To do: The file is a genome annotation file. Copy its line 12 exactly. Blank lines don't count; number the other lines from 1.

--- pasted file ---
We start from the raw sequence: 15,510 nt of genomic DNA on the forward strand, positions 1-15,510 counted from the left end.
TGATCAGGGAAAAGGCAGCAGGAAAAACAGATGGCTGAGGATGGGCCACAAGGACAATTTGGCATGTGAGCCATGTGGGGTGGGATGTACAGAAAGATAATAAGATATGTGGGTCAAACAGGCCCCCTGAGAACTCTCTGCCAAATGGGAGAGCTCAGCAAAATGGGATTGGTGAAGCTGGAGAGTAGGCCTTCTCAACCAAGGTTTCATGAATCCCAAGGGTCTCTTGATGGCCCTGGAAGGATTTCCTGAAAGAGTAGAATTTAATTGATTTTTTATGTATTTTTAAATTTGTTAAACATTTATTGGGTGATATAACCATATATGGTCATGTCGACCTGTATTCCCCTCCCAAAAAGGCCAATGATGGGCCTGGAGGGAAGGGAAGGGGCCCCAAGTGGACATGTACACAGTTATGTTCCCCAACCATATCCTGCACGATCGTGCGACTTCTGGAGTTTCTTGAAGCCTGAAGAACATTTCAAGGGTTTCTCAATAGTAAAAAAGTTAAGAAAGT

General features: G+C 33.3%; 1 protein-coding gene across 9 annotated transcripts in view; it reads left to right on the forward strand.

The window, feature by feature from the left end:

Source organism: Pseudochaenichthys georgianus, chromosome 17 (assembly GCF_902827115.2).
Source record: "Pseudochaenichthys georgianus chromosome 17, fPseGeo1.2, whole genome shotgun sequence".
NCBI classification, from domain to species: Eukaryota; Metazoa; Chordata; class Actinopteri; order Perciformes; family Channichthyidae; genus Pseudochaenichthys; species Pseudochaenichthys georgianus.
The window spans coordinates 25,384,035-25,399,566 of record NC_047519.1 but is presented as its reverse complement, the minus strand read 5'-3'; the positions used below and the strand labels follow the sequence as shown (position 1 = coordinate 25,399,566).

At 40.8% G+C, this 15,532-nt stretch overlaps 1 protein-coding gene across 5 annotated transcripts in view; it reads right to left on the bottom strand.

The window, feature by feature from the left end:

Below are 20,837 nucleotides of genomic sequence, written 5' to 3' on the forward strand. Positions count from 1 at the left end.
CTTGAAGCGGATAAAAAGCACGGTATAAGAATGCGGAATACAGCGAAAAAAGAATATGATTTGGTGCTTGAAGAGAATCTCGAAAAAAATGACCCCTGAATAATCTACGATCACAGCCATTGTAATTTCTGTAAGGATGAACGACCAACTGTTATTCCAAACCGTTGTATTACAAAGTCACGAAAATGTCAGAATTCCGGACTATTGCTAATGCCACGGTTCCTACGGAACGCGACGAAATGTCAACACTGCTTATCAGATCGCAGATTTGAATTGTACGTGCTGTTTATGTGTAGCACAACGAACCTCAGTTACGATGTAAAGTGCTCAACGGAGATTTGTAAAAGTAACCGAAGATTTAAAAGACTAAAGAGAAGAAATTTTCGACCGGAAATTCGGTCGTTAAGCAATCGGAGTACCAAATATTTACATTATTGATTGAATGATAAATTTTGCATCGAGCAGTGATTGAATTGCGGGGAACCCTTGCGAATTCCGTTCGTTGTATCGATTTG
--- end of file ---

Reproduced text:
CTTGAAGCGGATAAAAAGCACGGTATAAGAATGCGGAATACAGCGAAAAAAGAATATGATTTGGTGCTTGAAGAGAATCTCGAAAAAAATGACCCCTGAATAATCTACGATCACAGCCATTGTAATTTCTGTAAGGATGAACGACCAACTGTTATTCCAAACCGTTGTATTACAAAGTCACGAAAATGTCAGAATTCCGGACTATTGCTAATGCCACGGTTCCTACGGAACGCGACGAAATGTCAACACTGCTTATCAGATCGCAGATTTGAATTGTACGTGCTGTTTATGTGTAGCACAACGAACCTCAGTTACGATGTAAAGTGCTCAACGGAGATTTGTAAAAGTAACCGAAGATTTAAAAGACTAAAGAGAAGAAATTTTCGACCGGAAATTCGGTCGTTAAGCAATCGGAGTACCAAATATTTACATTATTGATTGAATGATAAATTTTGCATCGAGCAGTGATTGAATTGCGGGGAACCCTTGCGAATTCCGTTCGTTGTATCGATTTG